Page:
Australia’s climate technology startups have created 4000 jobs and raised more than $1 billion dollars, according to an industry snapshot prepared by new community group Climate Salad. But the emerging sector needs to get better at measuring and conveying impact in a “softened” capital market to realise its ambitious plans.
On Tuesday, Climate Salad – a networking platform for climate tech investors and founders formed last year by advisor and investor Mick Liubinskas – released its first industry report based on a survey of what it considers climate technology companies.
Diverse respondents ranged from energy corporations and solar manufacturers to software firms and pest control companies, but are linked with a common goal of reducing, avoiding, or removing emissions, or mitigating effects of or adapting to a changing climate, or helping others to do so.
171 respondents reported $1.4 billion in capital raised in the last year, with a similar amount expected to be raised in the coming year. International investment accounted for half the money raised in Australia so far. 83 per cent of resspondent companies were at pre-seed or seed stage, while 17 per cent have raised Series A or B, the report said.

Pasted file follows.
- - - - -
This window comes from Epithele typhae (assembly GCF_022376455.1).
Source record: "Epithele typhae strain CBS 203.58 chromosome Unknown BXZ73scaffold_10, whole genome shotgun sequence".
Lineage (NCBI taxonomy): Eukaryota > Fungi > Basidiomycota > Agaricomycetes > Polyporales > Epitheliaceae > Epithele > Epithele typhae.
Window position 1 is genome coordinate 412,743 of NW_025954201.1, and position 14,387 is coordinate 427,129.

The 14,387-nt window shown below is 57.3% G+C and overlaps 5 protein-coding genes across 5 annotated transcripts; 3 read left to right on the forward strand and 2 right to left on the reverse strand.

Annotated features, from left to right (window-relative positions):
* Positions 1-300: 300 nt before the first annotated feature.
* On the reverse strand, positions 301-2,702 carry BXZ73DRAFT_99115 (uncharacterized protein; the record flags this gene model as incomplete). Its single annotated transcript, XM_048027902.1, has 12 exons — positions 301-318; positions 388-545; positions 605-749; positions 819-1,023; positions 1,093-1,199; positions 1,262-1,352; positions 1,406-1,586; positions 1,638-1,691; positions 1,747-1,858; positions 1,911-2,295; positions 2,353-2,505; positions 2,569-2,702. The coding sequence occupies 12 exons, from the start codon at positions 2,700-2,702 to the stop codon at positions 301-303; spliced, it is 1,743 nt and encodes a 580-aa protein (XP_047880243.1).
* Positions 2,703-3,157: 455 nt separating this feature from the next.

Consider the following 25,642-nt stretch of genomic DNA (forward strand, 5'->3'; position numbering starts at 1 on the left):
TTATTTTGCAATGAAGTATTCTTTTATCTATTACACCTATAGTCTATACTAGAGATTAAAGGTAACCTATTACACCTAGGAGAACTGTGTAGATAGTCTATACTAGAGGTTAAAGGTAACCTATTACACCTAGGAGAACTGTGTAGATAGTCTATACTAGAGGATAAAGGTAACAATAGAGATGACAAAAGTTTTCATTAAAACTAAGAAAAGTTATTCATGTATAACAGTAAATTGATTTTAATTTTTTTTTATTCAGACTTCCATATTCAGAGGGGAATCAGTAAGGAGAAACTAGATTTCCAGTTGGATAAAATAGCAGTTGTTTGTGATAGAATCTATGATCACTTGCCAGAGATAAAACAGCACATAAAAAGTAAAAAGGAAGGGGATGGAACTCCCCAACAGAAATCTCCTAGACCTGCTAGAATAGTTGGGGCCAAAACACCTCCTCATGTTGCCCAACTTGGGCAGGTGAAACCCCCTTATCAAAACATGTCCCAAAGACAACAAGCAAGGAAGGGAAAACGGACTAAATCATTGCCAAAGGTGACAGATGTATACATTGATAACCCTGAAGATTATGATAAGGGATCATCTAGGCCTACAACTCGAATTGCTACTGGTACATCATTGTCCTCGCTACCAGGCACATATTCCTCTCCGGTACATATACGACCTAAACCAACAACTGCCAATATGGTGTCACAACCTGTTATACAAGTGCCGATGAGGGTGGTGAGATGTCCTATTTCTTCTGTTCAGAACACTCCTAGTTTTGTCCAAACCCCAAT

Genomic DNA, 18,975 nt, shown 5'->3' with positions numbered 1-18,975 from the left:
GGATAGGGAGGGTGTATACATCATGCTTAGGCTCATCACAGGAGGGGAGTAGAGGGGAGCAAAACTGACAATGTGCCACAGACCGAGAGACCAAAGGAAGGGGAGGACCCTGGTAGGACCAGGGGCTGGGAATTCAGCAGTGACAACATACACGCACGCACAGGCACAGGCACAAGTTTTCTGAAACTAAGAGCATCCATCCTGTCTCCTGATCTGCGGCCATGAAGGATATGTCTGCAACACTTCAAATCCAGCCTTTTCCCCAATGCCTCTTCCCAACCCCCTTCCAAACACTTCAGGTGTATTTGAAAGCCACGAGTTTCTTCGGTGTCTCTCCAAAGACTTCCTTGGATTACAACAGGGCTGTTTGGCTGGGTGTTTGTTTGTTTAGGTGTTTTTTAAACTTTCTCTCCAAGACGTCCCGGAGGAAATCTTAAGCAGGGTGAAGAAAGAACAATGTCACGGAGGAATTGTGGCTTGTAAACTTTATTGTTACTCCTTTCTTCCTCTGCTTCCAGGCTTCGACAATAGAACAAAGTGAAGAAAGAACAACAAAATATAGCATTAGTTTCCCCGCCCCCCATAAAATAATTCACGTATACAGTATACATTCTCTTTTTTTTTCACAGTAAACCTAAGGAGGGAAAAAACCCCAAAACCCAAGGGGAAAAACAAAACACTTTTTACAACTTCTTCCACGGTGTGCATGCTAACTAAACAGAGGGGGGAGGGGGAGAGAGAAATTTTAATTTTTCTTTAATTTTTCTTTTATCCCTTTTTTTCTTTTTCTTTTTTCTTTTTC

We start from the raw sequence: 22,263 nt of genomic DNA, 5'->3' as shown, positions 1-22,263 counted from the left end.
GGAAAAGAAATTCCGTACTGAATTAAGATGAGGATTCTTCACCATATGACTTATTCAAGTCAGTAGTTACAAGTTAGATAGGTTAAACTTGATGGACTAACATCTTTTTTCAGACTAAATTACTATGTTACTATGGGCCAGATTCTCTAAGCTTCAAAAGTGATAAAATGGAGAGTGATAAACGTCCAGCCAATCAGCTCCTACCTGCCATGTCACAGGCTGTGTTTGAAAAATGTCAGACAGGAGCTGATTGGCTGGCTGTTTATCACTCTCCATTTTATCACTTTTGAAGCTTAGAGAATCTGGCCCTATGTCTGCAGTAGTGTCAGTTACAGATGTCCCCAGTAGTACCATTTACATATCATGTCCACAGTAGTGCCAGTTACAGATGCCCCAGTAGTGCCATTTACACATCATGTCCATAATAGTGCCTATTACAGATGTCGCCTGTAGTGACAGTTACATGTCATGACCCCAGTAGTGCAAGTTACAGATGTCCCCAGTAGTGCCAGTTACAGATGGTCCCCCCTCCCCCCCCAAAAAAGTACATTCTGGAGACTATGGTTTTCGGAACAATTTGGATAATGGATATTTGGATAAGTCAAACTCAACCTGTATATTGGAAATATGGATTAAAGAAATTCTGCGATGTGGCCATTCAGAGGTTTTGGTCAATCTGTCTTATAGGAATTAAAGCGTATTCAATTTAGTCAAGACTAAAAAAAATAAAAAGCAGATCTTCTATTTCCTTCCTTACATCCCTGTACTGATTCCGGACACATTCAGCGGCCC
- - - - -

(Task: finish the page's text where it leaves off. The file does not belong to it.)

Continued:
Its authors warn these raises would get harder because “the market has softened recently and we believe that despite the plans and confidence levels shown in this survey, it is likely to be more difficult for most companies to raise from here through to the end of 2023.”
Australia’s climate tech sector is also struggling to convey its impact, according to the report, because of complex climate issues, a range of impact frameworks and immature measurements of climate impact.
But the industry claimed significant potential growth. Nearly 40 per cent of the companies surveyed claimed to be developing entirely new climate technologies, and 28 per cent of respondents forecasted 500 per cent plus revenue growth in the next year.
Respondents also reported they expect to add 2000 new jobs in the next year to the 4000 created so far in climate tech in Australia, which has removed 1.414GT of carbon dioxide equivalent from the atmosphere.
The Australian climate tech sector wants to increase the emissions reduction 700-fold by 2030 and remove 988GT of carbon dioxide equivalent.
“All seven years of my daughter’s life have been the hottest year on record,” said Climate Salad co-founder Mick Liubinskas.
“I started Climate Salad with the 2030 mission to help 1,000 climate tech companies and have at least 10 become global successes.”
Main Sequence Ventures partner Phil Morle said the report shows “the Australian and New Zealand climate army gathering on the field”.
“As an investor, these are exciting times where there is no distinction between a decision to build something good for the planet and a decision that can generate the strongest returns,” Mr Morle said in the report.
“This is our job now and it is clear that venture-fuelled technology companies can deliver impact quickly.”
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